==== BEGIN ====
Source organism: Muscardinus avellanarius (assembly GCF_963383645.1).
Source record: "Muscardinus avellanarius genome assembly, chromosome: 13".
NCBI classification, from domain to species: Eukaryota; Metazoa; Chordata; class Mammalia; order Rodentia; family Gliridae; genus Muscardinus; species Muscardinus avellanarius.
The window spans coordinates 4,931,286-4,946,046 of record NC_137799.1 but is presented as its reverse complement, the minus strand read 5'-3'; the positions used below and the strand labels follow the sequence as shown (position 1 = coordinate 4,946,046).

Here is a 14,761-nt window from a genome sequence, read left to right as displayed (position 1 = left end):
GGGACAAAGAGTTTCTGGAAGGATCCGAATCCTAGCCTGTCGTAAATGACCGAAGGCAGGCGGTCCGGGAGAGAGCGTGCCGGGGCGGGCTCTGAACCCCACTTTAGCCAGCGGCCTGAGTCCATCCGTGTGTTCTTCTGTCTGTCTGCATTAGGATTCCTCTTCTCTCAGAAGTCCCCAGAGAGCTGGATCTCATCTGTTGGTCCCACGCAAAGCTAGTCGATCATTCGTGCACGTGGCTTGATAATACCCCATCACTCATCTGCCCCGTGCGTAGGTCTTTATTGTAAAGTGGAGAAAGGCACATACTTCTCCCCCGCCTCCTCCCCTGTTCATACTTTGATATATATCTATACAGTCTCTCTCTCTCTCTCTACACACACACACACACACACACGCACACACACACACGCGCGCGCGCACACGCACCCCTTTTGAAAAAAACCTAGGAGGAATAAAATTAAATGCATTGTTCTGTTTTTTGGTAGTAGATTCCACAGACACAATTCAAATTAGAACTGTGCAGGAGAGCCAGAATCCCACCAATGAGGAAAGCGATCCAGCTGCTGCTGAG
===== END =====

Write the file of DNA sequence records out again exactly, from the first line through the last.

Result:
Source organism: Muscardinus avellanarius (assembly GCF_963383645.1).
Source record: "Muscardinus avellanarius genome assembly, chromosome: 13".
NCBI classification, from domain to species: Eukaryota; Metazoa; Chordata; class Mammalia; order Rodentia; family Gliridae; genus Muscardinus; species Muscardinus avellanarius.
The window spans coordinates 4,931,286-4,946,046 of record NC_137799.1 but is presented as its reverse complement, the minus strand read 5'-3'; the positions used below and the strand labels follow the sequence as shown (position 1 = coordinate 4,946,046).

Here is a 14,761-nt window from a genome sequence, read left to right as displayed (position 1 = left end):
GGGACAAAGAGTTTCTGGAAGGATCCGAATCCTAGCCTGTCGTAAATGACCGAAGGCAGGCGGTCCGGGAGAGAGCGTGCCGGGGCGGGCTCTGAACCCCACTTTAGCCAGCGGCCTGAGTCCATCCGTGTGTTCTTCTGTCTGTCTGCATTAGGATTCCTCTTCTCTCAGAAGTCCCCAGAGAGCTGGATCTCATCTGTTGGTCCCACGCAAAGCTAGTCGATCATTCGTGCACGTGGCTTGATAATACCCCATCACTCATCTGCCCCGTGCGTAGGTCTTTATTGTAAAGTGGAGAAAGGCACATACTTCTCCCCCGCCTCCTCCCCTGTTCATACTTTGATATATATCTATACAGTCTCTCTCTCTCTCTCTACACACACACACACACACACACGCACACACACACACGCGCGCGCGCACACGCACCCCTTTTGAAAAAAACCTAGGAGGAATAAAATTAAATGCATTGTTCTGTTTTTTGGTAGTAGATTCCACAGACACAATTCAAATTAGAACTGTGCAGGAGAGCCAGAATCCCACCAATGAGGAAAGCGATCCAGCTGCTGCTGAG